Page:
The new year is here and we’ve probably decided on a resolution to pursue for 2022. Wonderful! Maybe that resolution is to achieve a promotion or raise. Maybe it’s to finally fix that leaky sink. Whatever we resolved to focus on, those goals will remain just as far as they were last year lest we review our capability to effectively bring them into reality. New goals are nothing without the means to achieve them.
We can’t just imagine a promotion and suddenly wake up the next morning with that sparkly new position handed to us. That leaky sink just wont magically fix itself. Our goals won’t materialize without us executing a strategy in pursuit of them.
Educator Jeroen Kraaijenbrink, writing for Forbes, notes several reasons why strategy execution fails. While Kraaijenbrink refers specifically to organizational strategies, we can easily check this observations against ourselves as individuals, especially in regards to areas such as our level of commitment, available resources, and the clarity of our objective. Getting promoted isn’t exactly a clear resolution, after all. Instead, focus on what steps we need to take to get us that promotion.
While many ideas might sound great, we should only pursue those within our realm of control and ability. This is not to say that we should shy away from challenges, but that we instead acknowledge our limitations and evaluate our resources. How much time we have to work on this? How much do we know about plumbing? Can we easily find time or learn what we need to?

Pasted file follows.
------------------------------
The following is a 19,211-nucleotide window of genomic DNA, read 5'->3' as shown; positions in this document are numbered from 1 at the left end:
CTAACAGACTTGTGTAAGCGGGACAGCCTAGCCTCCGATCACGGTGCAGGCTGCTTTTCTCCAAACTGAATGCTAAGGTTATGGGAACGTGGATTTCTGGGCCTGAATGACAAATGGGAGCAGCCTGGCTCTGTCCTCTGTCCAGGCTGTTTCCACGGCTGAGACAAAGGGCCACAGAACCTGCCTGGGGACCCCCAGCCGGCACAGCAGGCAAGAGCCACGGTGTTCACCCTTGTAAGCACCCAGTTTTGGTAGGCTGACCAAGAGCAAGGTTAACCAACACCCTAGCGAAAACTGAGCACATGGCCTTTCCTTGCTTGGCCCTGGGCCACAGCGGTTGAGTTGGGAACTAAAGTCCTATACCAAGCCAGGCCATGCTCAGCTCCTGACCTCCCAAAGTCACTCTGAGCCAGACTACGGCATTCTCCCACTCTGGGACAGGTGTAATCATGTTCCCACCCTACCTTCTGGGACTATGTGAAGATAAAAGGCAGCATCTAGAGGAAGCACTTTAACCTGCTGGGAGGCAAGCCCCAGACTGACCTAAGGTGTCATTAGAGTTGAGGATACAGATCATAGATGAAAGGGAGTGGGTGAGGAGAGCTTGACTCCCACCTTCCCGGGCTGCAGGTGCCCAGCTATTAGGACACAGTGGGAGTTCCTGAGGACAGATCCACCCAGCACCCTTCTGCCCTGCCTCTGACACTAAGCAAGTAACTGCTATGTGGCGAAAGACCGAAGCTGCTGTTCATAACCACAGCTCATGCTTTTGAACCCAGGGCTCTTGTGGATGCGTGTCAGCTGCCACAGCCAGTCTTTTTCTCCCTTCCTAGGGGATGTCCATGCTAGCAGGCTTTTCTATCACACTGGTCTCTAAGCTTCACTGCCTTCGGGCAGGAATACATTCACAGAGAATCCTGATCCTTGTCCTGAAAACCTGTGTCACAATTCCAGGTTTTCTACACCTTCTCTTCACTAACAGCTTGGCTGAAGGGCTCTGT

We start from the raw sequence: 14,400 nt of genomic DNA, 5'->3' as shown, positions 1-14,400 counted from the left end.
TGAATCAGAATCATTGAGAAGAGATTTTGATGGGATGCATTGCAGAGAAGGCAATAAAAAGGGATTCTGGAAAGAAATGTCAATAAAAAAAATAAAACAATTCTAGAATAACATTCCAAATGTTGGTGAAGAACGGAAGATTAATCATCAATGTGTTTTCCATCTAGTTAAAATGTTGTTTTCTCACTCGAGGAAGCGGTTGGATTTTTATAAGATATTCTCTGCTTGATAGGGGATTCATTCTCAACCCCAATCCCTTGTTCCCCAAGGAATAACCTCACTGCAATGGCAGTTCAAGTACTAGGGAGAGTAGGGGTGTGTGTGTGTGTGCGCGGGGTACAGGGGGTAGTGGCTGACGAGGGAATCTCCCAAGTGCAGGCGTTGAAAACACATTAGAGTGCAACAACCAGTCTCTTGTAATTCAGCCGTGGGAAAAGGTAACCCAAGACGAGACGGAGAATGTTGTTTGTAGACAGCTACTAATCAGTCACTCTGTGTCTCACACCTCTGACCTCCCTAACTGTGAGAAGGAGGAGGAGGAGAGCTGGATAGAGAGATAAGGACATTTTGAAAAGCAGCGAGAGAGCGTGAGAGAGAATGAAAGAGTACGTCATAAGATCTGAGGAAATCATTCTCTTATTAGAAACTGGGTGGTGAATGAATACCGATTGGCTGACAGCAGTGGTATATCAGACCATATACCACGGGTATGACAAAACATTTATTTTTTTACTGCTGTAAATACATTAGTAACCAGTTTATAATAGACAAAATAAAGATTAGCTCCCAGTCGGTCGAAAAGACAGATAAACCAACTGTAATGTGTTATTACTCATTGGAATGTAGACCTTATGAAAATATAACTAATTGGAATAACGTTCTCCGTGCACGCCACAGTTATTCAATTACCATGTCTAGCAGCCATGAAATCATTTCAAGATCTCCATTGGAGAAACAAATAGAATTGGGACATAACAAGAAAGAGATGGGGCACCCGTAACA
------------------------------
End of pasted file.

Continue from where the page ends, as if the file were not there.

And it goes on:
Entrepreneur Mark Yegge discusses in this TED Talk five steps to execute ideas and goals. Among these steps, Yegge suggests that we should develop plans that best use our available resources. If we want to learn a new skill to qualify for that promotion, we should perhaps divide that objective into weekly goals, challenging ourselves to master one aspect of that skill every week until the target deadline. If we want to fix that leak, watch tutorials on how to do it until we feel confident to tackle it.
Today, let’s review our resolutions. What steps do we need to take to achieve them? What might obstruct us? What can we do to jump over those obstructions? Once we’ve figured that out, we can saunter forward, confident that our resolutions eagerly await us.
“We will open the book. Its pages are blank. We are going to put words on them ourselves. The book is called opportunity and its first chapter is New Year’s Day.”
— Edith Lovejoy Pierce
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